ANABELLE Gilby’s face adorns the walls of her family’s home.
Her delicate face with its perfect features; those ruby red lips and her eyes closed as if asleep.
But she wasn’t asleep when the photos were taken. Her eyes were closed when she was born, and forever will be.
Anabelle Gilby was stillborn.
Her parents Madeleine and Trav knew what was coming, but not all the explanations, not the medical assessments, nor the sympathy has in any way cushioned the shock of the early diagnosis – or softened the blow of her delivery.
“Grief is just so exhausting and you think you’re going okay and then you get slammed back to the start,” Madeleine said.
Despite being the hardest thing she has ever had to do, Madeleine said when Anabelle arrived she just felt pure joy.
“When I gave birth to her, I just felt love. I don’t even remember feeling sad,” she said.
“I felt this massive amount of love and pride for that first split second. Just to have her there and see her. She was beautiful. She had the darkest hair, rosy red lips and a button nose.
“Then it all came crashing down.”
Fortunately, the couple was able to spend two days creating precious memories with their daughter, thanks to a cuddle cot.
A cuddle cot is basically a cooling system that lies beneath a stillborn baby in the bassinet to keep them at a cool, even temperature, allowing families to keep their babies close, rather than being separated every few hours.
“Instead of your baby being sent to the morgue, you get to have that time with your child,” Trav said.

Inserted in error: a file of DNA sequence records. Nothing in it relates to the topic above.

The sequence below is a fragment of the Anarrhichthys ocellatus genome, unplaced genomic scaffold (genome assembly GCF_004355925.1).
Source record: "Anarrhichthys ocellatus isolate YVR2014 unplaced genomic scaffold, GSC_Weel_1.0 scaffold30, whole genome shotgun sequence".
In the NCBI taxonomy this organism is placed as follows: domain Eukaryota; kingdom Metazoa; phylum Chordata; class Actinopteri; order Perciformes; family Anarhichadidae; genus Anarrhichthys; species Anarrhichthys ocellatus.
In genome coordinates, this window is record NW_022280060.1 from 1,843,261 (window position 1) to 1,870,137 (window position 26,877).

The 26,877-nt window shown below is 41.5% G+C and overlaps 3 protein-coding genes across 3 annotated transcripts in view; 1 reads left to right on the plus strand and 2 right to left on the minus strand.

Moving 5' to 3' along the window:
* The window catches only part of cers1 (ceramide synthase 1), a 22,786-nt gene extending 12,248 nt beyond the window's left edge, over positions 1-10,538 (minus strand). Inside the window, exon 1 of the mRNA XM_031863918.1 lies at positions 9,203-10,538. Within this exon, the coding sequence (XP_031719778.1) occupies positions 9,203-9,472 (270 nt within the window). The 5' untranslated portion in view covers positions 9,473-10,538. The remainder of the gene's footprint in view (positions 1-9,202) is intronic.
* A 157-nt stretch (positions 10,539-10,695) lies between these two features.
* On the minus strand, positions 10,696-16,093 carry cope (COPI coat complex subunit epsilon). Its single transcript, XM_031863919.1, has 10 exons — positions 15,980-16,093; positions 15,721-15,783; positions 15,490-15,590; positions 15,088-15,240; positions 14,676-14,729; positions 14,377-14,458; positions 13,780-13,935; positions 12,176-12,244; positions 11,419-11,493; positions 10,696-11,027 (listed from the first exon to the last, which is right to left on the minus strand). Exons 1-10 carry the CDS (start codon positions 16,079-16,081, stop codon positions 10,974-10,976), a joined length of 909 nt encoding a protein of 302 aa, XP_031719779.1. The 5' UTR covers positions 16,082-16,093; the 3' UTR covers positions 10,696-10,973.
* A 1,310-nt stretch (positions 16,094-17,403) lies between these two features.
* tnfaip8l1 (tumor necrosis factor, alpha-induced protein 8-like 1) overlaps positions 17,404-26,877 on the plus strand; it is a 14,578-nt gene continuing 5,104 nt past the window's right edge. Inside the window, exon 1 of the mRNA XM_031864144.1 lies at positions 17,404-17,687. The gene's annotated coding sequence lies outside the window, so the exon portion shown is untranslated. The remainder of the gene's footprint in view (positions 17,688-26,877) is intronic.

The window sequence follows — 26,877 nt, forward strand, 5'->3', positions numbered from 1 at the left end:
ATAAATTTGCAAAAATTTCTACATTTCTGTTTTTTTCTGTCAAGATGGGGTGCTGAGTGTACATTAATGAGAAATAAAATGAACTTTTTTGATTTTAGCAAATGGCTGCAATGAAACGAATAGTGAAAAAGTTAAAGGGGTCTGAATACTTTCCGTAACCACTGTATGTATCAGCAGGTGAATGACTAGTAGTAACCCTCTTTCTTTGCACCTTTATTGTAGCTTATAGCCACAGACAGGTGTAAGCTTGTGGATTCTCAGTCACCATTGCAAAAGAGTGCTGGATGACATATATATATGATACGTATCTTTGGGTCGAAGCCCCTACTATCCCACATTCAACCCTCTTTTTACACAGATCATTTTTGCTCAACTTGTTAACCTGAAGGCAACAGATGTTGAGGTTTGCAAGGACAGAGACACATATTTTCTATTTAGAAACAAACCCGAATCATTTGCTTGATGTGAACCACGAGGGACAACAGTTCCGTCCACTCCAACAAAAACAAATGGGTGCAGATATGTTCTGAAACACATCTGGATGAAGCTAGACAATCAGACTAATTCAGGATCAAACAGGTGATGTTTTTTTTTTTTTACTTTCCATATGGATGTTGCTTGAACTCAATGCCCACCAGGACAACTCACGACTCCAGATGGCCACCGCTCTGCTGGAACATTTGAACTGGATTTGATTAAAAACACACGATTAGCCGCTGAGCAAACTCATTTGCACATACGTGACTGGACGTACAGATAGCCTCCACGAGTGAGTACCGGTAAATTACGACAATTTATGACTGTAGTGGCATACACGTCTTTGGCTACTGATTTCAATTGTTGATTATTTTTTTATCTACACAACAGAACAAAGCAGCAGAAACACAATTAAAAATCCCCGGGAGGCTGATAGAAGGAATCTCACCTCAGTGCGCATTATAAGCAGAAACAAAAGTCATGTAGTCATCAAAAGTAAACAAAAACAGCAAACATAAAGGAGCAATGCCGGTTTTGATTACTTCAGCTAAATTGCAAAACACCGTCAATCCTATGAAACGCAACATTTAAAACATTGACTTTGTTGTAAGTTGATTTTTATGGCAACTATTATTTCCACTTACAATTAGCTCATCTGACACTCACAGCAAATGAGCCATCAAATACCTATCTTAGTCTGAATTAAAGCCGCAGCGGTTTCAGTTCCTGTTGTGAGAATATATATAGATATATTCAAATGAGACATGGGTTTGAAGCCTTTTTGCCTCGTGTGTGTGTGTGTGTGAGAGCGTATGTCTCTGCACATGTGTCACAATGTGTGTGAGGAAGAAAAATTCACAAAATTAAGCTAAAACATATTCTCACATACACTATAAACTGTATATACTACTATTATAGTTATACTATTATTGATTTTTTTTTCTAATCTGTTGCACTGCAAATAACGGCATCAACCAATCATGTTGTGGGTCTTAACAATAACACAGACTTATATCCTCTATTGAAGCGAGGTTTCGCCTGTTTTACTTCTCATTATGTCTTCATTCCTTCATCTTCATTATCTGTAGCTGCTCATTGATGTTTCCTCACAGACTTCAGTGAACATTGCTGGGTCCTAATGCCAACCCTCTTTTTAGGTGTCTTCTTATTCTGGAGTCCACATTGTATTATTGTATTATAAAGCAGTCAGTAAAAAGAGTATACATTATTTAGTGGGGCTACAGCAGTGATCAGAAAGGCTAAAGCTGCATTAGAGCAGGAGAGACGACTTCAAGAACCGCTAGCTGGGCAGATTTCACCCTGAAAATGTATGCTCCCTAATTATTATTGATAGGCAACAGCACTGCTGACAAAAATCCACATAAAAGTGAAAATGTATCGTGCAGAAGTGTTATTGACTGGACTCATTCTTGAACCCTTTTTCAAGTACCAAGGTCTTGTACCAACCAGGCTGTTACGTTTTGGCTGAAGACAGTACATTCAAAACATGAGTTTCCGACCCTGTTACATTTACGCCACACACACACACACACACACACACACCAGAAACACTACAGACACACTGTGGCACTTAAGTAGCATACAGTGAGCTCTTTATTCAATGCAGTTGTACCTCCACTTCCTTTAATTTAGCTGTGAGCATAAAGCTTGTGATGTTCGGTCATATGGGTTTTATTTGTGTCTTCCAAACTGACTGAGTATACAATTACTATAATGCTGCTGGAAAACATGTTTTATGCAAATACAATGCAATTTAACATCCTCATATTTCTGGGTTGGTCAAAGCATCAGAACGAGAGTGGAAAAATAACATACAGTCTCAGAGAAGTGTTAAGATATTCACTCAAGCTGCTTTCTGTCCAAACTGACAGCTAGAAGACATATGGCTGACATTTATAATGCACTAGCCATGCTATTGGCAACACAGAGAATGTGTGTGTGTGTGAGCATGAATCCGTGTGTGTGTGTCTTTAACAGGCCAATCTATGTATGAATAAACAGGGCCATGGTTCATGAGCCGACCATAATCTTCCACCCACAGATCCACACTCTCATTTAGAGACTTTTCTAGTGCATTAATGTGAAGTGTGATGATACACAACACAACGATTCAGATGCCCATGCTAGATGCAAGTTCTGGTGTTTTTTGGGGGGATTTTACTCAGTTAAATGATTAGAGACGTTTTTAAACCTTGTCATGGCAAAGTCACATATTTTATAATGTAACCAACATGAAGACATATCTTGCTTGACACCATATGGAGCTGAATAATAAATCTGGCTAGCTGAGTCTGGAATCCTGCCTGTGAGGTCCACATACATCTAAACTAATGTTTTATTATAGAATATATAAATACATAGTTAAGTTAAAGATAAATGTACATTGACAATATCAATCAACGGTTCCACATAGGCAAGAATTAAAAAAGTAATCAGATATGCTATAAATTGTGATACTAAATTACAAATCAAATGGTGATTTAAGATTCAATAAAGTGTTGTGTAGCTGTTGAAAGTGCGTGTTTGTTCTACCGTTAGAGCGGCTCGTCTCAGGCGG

“Without those two nights, I think we’d be fairly broken.”
Madeleine said “that’s the only thing that’s holding us together – those two days we had with her were amazing”.
“Trav’s mum, my parents and my brothers and their partners got to meet her.
“IT WAS nice to know she was in such a beautiful family; our parents have been incredible supports to us.”
Despite that support it has still been four months of hell for the Echuca couple, who are going through different stages of grief.
“It’s something you have to live with and where we’re at at the moment, well my lows I’m finding it just that bit easier to pull myself out of it than it was even four or five weeks ago,” Madeleine explained.
“We know it’s still only so new — four months, but it feels like a lifetime without her.”
Trav said Anabelle’s death and birth “killed both of us for a while there”.
“It has been a pretty long road,” he said. “I guess we’re a few months down the track and we can look back and say ‘we’re past the worst of it’.
“Time does heal, but the length of that time varies.”
Madeleine, who had suffered two miscarriages before conceiving Madeleine, is not so sure.
“We’re on different healing paths. We’ve known that from the start,” she said.
“But we pick each other up when we need to.”
Anabelle was two-and-a-half years in the making, Madeleine discovering she was pregnant in May last year.
“It all seemed so ordinary, all pretty uneventful. I was a bit sick, grumpy and tired, just a normal early pregnancy,” she said.
“The 20-week scan was normal, apart from the placenta being low, but by the 26-week scan, they found something wrong with her brain. It hadn’t developed properly.”
Anabelle and her parents were given no hope.
Something Madeleine, a midwife at Echuca hospital, has struggled to come to terms with.
“I was still getting movements, so it was really hard to believe,” she said.
“I knew that good movements meant a healthy baby. That’s what I kept coming back to.
“I couldn’t stop asking how can she be so sick when she’s moving so much – and I felt so good.”
Eventually, at 31 weeks, Madeleine gave birth to her baby in the Royal Women’s Hospital on November 25.
It was a path sadly well worn by her family; Madeleine’s parents had twin girls stillborn at 38 weeks.